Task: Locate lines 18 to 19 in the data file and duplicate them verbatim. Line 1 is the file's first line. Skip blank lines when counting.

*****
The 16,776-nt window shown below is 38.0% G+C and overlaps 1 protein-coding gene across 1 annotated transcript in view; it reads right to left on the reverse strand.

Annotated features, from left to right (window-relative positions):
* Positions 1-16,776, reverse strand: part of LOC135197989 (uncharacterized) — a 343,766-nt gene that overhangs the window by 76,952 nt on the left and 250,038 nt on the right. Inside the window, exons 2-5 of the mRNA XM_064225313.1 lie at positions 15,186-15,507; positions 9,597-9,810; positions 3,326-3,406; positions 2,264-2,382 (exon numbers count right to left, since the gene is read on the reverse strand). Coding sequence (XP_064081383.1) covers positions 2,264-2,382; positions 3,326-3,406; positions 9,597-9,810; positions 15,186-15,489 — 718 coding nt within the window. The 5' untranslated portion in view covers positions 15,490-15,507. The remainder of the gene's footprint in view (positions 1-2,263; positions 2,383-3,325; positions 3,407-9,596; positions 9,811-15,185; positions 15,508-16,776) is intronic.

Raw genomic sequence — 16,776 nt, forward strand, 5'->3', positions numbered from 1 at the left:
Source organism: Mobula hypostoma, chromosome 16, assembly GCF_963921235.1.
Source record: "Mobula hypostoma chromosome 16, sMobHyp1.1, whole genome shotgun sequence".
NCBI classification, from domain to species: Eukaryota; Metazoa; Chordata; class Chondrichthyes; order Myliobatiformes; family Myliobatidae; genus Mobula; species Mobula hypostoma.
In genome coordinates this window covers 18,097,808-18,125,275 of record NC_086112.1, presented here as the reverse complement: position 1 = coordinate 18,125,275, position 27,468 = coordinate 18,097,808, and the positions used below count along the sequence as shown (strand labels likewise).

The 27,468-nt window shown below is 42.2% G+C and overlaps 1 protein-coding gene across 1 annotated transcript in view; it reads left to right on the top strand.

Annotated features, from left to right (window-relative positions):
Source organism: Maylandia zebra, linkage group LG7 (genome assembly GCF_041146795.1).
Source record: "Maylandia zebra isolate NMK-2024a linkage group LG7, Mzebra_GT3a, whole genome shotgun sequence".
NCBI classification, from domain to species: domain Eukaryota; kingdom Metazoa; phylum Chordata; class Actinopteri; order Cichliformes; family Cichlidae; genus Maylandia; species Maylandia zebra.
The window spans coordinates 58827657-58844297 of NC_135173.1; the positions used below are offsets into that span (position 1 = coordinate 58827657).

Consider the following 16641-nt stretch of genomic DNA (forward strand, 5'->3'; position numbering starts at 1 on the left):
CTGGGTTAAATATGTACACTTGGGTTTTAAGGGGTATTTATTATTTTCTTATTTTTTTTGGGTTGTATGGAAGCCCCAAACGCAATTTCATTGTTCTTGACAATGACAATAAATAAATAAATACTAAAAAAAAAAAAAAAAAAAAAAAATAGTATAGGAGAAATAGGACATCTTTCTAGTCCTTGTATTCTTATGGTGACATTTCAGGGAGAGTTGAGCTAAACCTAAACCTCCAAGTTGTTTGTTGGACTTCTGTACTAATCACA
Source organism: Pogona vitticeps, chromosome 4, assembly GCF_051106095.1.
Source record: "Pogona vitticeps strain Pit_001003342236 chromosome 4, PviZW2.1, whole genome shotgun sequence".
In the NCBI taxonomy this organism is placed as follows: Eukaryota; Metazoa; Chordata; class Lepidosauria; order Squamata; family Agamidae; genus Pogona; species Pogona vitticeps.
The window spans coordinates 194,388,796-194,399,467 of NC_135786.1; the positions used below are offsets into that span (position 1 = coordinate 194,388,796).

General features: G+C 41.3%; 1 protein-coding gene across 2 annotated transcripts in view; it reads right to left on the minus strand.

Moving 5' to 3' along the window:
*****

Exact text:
Source record: "Pogona vitticeps strain Pit_001003342236 chromosome 4, PviZW2.1, whole genome shotgun sequence".
In the NCBI taxonomy this organism is placed as follows: Eukaryota; Metazoa; Chordata; class Lepidosauria; order Squamata; family Agamidae; genus Pogona; species Pogona vitticeps.